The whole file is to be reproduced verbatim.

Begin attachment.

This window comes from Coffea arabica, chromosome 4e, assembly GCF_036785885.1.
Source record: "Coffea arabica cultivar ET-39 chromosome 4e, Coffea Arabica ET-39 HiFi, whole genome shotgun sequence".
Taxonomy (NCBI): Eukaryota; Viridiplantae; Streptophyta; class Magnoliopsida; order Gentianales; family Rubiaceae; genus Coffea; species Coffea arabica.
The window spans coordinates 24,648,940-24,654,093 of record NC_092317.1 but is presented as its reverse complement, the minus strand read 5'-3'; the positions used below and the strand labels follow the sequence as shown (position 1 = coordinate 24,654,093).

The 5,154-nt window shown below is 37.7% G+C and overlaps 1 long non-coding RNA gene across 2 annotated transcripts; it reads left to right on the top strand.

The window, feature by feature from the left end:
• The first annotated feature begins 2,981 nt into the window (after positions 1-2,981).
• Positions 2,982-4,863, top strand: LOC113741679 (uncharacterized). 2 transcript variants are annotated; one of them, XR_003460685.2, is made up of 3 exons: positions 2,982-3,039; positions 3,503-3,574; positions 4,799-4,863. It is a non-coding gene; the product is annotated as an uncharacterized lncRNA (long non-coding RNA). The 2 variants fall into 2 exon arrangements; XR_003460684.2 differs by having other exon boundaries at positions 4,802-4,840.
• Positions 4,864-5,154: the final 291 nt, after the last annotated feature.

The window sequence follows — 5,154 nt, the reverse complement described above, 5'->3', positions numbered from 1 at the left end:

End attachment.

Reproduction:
This window comes from Coffea arabica, chromosome 4e, assembly GCF_036785885.1.
Source record: "Coffea arabica cultivar ET-39 chromosome 4e, Coffea Arabica ET-39 HiFi, whole genome shotgun sequence".
Taxonomy (NCBI): Eukaryota; Viridiplantae; Streptophyta; class Magnoliopsida; order Gentianales; family Rubiaceae; genus Coffea; species Coffea arabica.
The window spans coordinates 24,648,940-24,654,093 of record NC_092317.1 but is presented as its reverse complement, the minus strand read 5'-3'; the positions used below and the strand labels follow the sequence as shown (position 1 = coordinate 24,654,093).

The 5,154-nt window shown below is 37.7% G+C and overlaps 1 long non-coding RNA gene across 2 annotated transcripts; it reads left to right on the top strand.

The window, feature by feature from the left end:
• The first annotated feature begins 2,981 nt into the window (after positions 1-2,981).
• Positions 2,982-4,863, top strand: LOC113741679 (uncharacterized). 2 transcript variants are annotated; one of them, XR_003460685.2, is made up of 3 exons: positions 2,982-3,039; positions 3,503-3,574; positions 4,799-4,863. It is a non-coding gene; the product is annotated as an uncharacterized lncRNA (long non-coding RNA). The 2 variants fall into 2 exon arrangements; XR_003460684.2 differs by having other exon boundaries at positions 4,802-4,840.
• Positions 4,864-5,154: the final 291 nt, after the last annotated feature.

The window sequence follows — 5,154 nt, the reverse complement described above, 5'->3', positions numbered from 1 at the left end: